Fleeing Franco

Hywell Davies Fleeing Franco delivers an interesting perspective on the Spanish Civil War, showing the tight relationship between Wales and the Basques. Davies does an excellent job communicating the children’s viewpoint in addition to that of the Welsh, but due to his background, it is possible that there is a bias. Davies was born and raised in Wales and teaches there. In addition, Fleeing Franco was published by the University of Wales Press. He relies on interviews and newspapers to get a sizable amount of information and uses his secondary sources to frame that information and create a narrative. His book, although credible, does not criticize the Welsh nearly enough to make it seem as if he is “unbiased”.

The interesting part I took away from Davies was the differences in responses to the plight of the Basques versus the plight of the Jews then shortly thereafter. Davies describes how unemployed workers would spare anything they had in order to support the Basques and Republicans versus the support for the Jews. Davies briefly mentions this, but he does not compare or contrast it enough for the reader to understand the differences in the support for the two groups. I felt as if not only religion, but working class had an important part to play in this decision. But why? Why do the people of Wales take in 4,000 Basque children yet they ignore the plight of the Jewish children shortly thereafter?

Basque and Wales during the Spanish Civil War

Wales and the Basque region of Spain have many similarities. When the Spanish Civil War broke out, bringing violence to the Basque lands, the Welsh felt a heighten sense of solidarity with the Basque people. In “Fleeing Franco” Hywel Davis examines how the Welsh showed their support for the Basque by sheltering Basque children during the war. He argues that many factors led to the Welsh taking in these children and that it was a result of the overall Welsh response to the Spanish Civil War.

Once the war began, children could no longer attend school and resources, like food and medicine, became scarce. Parents did not want to send their children away, but it was better than keeping them in a dangerous and possibly deadly environment. The Welsh welcomed these children as members of a fellow “ancient and honoured community” (p.9). When the Basque children arrived in Wales, it gave the Welsh a chance to “transform passive sympathy into a real opportunity to do something”(p.27). Also, there were already Spanish speaking communities in Wales, which made the transition somewhat easier for the children. These people had come as a result of trade between Wales and Basque, another factor that strengthened the feelings of camaraderie between the two communities.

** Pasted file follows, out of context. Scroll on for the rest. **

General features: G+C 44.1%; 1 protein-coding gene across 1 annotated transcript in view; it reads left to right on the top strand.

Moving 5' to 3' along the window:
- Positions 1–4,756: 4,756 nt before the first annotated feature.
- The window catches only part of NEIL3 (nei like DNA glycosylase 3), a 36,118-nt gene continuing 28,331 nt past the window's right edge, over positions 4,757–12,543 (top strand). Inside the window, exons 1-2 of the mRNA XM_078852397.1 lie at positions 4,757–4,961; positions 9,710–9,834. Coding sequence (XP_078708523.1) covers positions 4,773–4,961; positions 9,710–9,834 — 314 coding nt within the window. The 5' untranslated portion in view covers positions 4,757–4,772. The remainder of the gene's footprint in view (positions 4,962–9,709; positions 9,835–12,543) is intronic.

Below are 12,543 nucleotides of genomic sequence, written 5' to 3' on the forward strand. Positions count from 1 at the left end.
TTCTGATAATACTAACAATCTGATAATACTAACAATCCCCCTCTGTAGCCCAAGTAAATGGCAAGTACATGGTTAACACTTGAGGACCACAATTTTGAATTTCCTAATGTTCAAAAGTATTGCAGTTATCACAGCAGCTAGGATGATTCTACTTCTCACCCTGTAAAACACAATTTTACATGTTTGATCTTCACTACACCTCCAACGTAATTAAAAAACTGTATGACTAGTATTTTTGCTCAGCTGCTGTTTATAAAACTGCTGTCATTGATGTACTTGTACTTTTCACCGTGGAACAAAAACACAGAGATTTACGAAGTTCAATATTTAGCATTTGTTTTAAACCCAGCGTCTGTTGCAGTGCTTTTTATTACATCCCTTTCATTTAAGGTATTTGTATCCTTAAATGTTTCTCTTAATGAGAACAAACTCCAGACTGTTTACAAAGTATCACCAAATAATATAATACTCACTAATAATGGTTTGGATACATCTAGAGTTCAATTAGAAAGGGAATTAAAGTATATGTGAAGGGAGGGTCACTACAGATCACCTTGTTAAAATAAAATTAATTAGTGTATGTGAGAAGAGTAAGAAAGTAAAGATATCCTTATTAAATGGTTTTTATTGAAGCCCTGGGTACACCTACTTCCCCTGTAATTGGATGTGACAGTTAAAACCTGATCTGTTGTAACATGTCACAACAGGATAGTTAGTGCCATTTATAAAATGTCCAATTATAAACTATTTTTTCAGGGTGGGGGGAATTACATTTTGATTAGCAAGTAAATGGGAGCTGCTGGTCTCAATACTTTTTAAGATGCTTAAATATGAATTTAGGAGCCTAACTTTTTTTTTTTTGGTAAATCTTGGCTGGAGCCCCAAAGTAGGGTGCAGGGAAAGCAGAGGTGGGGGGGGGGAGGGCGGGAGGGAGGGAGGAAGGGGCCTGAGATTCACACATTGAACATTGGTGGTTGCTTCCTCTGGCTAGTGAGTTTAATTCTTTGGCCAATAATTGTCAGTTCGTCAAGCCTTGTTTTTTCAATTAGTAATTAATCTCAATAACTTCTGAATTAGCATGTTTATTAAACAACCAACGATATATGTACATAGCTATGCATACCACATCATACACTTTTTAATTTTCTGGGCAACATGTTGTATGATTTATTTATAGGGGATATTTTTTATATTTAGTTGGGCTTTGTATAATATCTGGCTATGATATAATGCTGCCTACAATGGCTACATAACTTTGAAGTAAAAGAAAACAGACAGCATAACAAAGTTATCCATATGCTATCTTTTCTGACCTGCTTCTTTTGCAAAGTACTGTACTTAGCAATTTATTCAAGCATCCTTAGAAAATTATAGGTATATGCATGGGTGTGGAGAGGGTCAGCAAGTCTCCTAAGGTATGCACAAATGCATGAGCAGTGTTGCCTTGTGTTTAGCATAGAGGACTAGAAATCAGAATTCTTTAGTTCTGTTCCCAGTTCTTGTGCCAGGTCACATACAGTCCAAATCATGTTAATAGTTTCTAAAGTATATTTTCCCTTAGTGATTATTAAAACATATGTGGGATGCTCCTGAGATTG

The children were inspected upon arrival, and then shipped to different places. Once they settled in, they were always busy with school and other activities. They became healthier, putting on weight and becoming fit. “Little by little the sobbing died down and the daily rhythms of life were restored, but a dreadful numbness remained”(p.49). Even though the children were treated well, most were still in shock and could not easily recover.

To tell the story of the Basque children in Wales, Davies uses individuals’ stories. For example, he focuses on the stories a few children, such as Alvaro Velasco and Paula Felipe Gomez to explain what occurred (p.37).  His sources include primary sources, such as articles and speeches, as well as secondary sources, which are mainly books. His writing is clear and easy to understand. My only criticism is that the stories of the Basque children, the main focus of the book, do not begin until chapter five, on page 37. I understand the necessity of background information, but there seemed to be a little too much.

Even though Wales and Basque are in similar situations, their cultures are very different. So why was there such a sense of solidarity between them?

Fleeing Franco

Fleeing Franco is a book written by Welsh historian Hywel Davies in 2011. It deals with the Welsh repatriation of Basque children during the Spanish Civil War. While the book is well researched, and presents an uplifting thesis about the largely uniform acceptance of the Spanish children in an already poverty-stricken nation, Davies does seem to present a slightly biased view on the matter. For example, he makes a point of vilifying the leading Welsh politicians, by stating their pro-Fascist attitudes, in favor of returning the children to Spain after the War, while stressing his opinion that those working with the children were following a humanitarian call rather than a political opportunity. However, Davies’ hero Maria Fernandez, an extraordinary warden at a childrens home, quotes that her political support of the Spanish Republic played a large role in her decision to join the cause (140). While this does not mean that she would have turned her back on the orphans had the Spanish government not been socialist, Davies’ lack of analysis and research into this statement raises questions about his own objectiveness.

Additionally, in my opinion Davies’ structure is not very good. He starts coherently with a description of the similarities of Wales and the Basque region, but seemingly continues neither thematically nor chronologically. He describes the good sentiment of the Welsh, a few examples of bad behavior by the Spanish children, then continues with the good sentiment of the Welsh. All the while his chronology floats between before and after the fall of Bilbao. While his thesis is fairly clear, I found his structure to be slightly confusing.